Monday, March 23, 2009

Why I Believe in Closed (Close, or Strict) Communion

The first thing that I must address here is terminology. Not all people mean the same thing by "closed communion." Some, when they hear the term assume that it means that only those who are members of a particular church are admitted to partake of communion. I don't believe in this, and I don't think that this is historically what is meant by the term "closed communion." What I believe this historically meant is that baptism is a prerequisite for communion. It's also called "strict communion." It is a practice that Baptists have historically been maligned for because we do not permit those who were so called "baptized" as infants to participate in communion in our churches--though we recognize that they may be genuine Christians. Baptists have been called bigoted for this practice. Even some Baptists have shied away from this practice because we don't want to offend our gospel believing friends. However, I think that if one is convinced that the Bible teaches believer baptism and wants to be consistent in practice, closed communion is the logical position to hold. There are more reasons for this than I care to go into here; however, I will list a few:

1) Everyone practices some type of closed communion. No one would admit unbelievers to the Lord's Table. One has to draw a line at some point, or communion would be a meaningless event.

2) All other denominations have historically seen baptism as a prerequisite for membership. Baptists are actually in agreement with the majority of the Christian tradition in maintaining that Baptism is a prerequisite for communion. I once went to visit an Episcopal church, just to observe, and when it was time for the "Eucharist," the rector invited "all baptized Christians" to partake. In practicing closed communion, Baptists do not practice anything different regarding communion than other denominations--we just disagree about what baptism is.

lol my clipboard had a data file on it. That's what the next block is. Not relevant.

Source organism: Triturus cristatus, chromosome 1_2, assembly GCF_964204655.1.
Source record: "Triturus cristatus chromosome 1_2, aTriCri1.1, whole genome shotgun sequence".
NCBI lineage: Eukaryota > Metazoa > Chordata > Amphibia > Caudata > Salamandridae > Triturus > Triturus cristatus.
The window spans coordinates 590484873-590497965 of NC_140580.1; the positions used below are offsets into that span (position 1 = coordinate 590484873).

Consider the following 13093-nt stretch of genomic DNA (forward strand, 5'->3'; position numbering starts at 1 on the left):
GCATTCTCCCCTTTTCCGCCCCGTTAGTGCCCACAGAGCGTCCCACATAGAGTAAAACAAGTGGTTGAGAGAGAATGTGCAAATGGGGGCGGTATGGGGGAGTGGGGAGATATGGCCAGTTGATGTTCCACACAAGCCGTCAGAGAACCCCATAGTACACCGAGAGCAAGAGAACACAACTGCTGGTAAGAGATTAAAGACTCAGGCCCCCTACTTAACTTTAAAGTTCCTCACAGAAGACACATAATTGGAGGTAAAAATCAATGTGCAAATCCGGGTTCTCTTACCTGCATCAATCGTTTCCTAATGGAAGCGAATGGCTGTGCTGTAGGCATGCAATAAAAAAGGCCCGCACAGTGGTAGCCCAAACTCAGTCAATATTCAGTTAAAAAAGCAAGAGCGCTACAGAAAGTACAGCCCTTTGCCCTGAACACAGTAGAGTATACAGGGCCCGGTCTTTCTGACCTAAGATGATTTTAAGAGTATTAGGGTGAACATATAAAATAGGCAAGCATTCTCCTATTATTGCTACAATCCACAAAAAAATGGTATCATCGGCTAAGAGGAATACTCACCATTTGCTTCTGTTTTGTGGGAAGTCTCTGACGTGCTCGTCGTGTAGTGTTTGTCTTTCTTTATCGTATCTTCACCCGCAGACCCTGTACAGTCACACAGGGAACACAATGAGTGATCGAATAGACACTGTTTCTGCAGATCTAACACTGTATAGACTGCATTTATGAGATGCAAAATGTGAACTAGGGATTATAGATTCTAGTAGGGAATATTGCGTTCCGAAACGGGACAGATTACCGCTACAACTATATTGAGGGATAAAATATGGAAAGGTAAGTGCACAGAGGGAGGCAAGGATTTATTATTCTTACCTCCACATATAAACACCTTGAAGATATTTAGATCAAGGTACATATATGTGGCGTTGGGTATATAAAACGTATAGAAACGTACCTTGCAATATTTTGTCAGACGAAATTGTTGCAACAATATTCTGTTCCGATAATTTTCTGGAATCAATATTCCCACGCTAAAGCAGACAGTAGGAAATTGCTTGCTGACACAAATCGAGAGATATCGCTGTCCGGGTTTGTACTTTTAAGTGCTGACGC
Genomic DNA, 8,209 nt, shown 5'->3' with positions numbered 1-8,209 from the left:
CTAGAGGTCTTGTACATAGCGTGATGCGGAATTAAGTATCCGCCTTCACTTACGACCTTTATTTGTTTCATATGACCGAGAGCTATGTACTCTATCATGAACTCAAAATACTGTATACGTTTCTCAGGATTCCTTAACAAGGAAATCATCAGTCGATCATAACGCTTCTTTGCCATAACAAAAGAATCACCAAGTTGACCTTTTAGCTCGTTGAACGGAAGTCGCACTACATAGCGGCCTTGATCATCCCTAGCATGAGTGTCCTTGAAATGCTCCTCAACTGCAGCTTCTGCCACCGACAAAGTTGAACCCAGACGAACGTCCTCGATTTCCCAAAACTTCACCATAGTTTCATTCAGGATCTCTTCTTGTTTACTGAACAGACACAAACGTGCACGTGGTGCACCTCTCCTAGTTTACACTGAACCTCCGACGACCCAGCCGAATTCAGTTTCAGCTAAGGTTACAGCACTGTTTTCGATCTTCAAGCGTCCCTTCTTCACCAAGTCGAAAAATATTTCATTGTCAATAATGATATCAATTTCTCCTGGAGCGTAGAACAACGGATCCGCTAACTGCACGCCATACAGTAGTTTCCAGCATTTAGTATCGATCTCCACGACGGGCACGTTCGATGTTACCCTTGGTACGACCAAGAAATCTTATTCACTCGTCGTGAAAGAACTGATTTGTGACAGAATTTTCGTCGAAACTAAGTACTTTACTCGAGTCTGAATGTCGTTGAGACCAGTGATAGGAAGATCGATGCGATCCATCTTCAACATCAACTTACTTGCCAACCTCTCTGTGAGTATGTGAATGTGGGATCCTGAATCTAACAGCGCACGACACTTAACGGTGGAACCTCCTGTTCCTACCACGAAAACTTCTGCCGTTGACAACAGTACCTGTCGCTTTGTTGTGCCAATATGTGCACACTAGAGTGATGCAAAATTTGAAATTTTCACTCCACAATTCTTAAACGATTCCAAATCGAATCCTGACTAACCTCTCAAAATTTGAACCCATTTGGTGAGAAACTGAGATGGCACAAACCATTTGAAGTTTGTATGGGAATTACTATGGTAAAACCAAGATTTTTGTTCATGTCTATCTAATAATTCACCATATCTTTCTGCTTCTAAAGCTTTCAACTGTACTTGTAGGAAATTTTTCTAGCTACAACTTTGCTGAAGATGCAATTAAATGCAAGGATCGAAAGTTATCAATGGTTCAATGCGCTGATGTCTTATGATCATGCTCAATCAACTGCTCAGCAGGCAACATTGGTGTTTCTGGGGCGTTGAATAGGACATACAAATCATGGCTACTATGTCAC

3) Baptists, by definition, believe that baptism is an ordinance for believers only. This means that when an infant is sprinkled it is NOT baptized at all. If a Baptist is consistent, he will not recognize an infant baptism, or even a sprinkling, a legitimate baptism at all. With this being the case it is not that Baptists are making a judgment about the salvation of those who are so called "baptized" as infants. We are making a judgment about the legitimacy of their baptism. If they are not baptized at all, then according to my reason #2 above, they ought not be admitted to communion in any church.

These are just a few arguments for why I believe in closed communion. This is not an exhaustive list, and I admit that I haven't even begun to make a Scriptural argument yet. The case that I make here is based on history and logic. I admit this, and I am prepared to use Scripture to defend the case that I am making here.

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